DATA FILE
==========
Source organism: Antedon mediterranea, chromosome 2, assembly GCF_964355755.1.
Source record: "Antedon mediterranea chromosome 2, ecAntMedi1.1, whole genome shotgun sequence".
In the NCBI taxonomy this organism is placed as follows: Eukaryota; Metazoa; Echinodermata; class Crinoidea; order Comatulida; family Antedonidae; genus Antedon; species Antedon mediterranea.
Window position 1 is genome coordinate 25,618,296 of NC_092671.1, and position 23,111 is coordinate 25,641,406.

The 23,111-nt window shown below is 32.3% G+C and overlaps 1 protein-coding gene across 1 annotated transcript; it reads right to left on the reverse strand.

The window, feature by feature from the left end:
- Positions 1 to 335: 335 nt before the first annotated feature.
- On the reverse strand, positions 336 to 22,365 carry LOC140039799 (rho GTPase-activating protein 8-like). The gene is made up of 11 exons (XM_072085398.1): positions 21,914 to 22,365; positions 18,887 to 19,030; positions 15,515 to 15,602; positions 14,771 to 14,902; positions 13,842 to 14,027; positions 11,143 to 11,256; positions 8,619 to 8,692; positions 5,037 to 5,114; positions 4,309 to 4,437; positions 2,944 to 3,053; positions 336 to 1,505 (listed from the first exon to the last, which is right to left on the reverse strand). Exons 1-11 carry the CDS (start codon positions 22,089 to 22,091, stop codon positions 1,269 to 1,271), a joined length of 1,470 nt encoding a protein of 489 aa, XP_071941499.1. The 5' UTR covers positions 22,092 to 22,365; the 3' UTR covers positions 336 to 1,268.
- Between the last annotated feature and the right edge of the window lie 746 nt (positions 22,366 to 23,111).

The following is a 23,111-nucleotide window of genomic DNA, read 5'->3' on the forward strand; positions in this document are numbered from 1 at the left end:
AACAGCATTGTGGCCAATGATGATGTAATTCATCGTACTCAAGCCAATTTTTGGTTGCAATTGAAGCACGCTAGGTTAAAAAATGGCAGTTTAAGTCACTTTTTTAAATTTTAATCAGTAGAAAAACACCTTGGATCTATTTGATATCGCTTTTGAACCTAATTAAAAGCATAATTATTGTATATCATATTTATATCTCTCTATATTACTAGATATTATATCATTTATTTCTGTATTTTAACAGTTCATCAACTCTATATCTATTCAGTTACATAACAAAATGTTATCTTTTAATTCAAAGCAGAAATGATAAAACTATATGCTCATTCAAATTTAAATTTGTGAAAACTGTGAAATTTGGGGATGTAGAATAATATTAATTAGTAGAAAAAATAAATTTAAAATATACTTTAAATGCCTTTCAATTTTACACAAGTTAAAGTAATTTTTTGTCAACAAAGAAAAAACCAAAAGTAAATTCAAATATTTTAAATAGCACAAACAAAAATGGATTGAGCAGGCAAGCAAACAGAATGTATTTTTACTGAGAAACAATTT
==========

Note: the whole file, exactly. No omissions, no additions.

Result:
Source organism: Antedon mediterranea, chromosome 2, assembly GCF_964355755.1.
Source record: "Antedon mediterranea chromosome 2, ecAntMedi1.1, whole genome shotgun sequence".
In the NCBI taxonomy this organism is placed as follows: Eukaryota; Metazoa; Echinodermata; class Crinoidea; order Comatulida; family Antedonidae; genus Antedon; species Antedon mediterranea.
Window position 1 is genome coordinate 25,618,296 of NC_092671.1, and position 23,111 is coordinate 25,641,406.

The 23,111-nt window shown below is 32.3% G+C and overlaps 1 protein-coding gene across 1 annotated transcript; it reads right to left on the reverse strand.

The window, feature by feature from the left end:
- Positions 1 to 335: 335 nt before the first annotated feature.
- On the reverse strand, positions 336 to 22,365 carry LOC140039799 (rho GTPase-activating protein 8-like). The gene is made up of 11 exons (XM_072085398.1): positions 21,914 to 22,365; positions 18,887 to 19,030; positions 15,515 to 15,602; positions 14,771 to 14,902; positions 13,842 to 14,027; positions 11,143 to 11,256; positions 8,619 to 8,692; positions 5,037 to 5,114; positions 4,309 to 4,437; positions 2,944 to 3,053; positions 336 to 1,505 (listed from the first exon to the last, which is right to left on the reverse strand). Exons 1-11 carry the CDS (start codon positions 22,089 to 22,091, stop codon positions 1,269 to 1,271), a joined length of 1,470 nt encoding a protein of 489 aa, XP_071941499.1. The 5' UTR covers positions 22,092 to 22,365; the 3' UTR covers positions 336 to 1,268.
- Between the last annotated feature and the right edge of the window lie 746 nt (positions 22,366 to 23,111).

The following is a 23,111-nucleotide window of genomic DNA, read 5'->3' on the forward strand; positions in this document are numbered from 1 at the left end:
AACAGCATTGTGGCCAATGATGATGTAATTCATCGTACTCAAGCCAATTTTTGGTTGCAATTGAAGCACGCTAGGTTAAAAAATGGCAGTTTAAGTCACTTTTTTAAATTTTAATCAGTAGAAAAACACCTTGGATCTATTTGATATCGCTTTTGAACCTAATTAAAAGCATAATTATTGTATATCATATTTATATCTCTCTATATTACTAGATATTATATCATTTATTTCTGTATTTTAACAGTTCATCAACTCTATATCTATTCAGTTACATAACAAAATGTTATCTTTTAATTCAAAGCAGAAATGATAAAACTATATGCTCATTCAAATTTAAATTTGTGAAAACTGTGAAATTTGGGGATGTAGAATAATATTAATTAGTAGAAAAAATAAATTTAAAATATACTTTAAATGCCTTTCAATTTTACACAAGTTAAAGTAATTTTTTGTCAACAAAGAAAAAACCAAAAGTAAATTCAAATATTTTAAATAGCACAAACAAAAATGGATTGAGCAGGCAAGCAAACAGAATGTATTTTTACTGAGAAACAATTT